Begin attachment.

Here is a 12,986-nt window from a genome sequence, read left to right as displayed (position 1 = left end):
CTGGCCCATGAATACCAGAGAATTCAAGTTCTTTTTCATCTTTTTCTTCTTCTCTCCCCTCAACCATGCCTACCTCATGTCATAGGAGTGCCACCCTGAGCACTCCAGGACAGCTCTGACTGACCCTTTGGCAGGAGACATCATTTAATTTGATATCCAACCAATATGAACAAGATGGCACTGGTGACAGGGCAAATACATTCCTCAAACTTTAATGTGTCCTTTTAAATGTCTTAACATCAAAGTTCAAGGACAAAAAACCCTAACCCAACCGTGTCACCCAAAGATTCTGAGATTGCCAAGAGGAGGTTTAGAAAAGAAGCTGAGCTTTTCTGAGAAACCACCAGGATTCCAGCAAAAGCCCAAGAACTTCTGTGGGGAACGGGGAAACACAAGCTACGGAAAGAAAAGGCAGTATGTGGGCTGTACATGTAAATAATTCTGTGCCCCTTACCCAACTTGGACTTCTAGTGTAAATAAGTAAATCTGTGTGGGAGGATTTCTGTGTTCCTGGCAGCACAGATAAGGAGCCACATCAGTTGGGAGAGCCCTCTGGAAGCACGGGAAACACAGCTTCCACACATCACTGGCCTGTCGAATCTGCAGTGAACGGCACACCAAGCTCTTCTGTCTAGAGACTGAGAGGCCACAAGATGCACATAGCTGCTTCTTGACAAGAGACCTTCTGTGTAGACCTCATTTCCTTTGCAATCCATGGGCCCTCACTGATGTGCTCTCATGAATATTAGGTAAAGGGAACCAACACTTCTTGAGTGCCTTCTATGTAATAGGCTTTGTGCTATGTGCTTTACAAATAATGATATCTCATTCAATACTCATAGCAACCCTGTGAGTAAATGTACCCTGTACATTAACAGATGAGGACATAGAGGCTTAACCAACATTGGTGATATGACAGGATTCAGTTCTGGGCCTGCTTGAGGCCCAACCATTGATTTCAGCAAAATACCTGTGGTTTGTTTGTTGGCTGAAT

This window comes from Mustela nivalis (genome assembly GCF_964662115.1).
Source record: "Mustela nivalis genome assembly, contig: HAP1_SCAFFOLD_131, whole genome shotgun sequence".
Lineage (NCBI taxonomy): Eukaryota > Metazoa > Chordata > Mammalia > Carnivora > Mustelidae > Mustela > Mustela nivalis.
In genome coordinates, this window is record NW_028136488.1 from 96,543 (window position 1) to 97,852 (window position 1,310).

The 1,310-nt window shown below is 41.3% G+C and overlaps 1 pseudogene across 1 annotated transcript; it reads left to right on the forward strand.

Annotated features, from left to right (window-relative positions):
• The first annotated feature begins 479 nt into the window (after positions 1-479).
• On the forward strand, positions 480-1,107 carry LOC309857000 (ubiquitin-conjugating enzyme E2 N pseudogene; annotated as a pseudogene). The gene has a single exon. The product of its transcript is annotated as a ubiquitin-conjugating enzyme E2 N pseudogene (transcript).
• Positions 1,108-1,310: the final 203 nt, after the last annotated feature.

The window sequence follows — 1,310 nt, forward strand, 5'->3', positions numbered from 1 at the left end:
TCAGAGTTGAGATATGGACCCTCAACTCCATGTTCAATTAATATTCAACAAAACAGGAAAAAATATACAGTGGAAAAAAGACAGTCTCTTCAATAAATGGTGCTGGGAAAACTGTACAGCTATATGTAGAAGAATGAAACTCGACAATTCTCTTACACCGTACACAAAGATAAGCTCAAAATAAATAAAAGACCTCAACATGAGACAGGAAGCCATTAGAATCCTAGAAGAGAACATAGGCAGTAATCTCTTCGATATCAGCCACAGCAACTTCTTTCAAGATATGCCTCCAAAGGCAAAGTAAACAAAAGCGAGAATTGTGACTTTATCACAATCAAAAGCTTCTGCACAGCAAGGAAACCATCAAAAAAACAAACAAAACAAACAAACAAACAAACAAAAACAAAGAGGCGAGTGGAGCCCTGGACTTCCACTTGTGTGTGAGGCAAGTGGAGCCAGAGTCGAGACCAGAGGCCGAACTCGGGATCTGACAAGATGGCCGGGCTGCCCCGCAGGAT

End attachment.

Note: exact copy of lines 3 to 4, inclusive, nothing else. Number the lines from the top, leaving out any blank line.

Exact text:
This window comes from Mustela nivalis (genome assembly GCF_964662115.1).
Source record: "Mustela nivalis genome assembly, contig: HAP1_SCAFFOLD_131, whole genome shotgun sequence".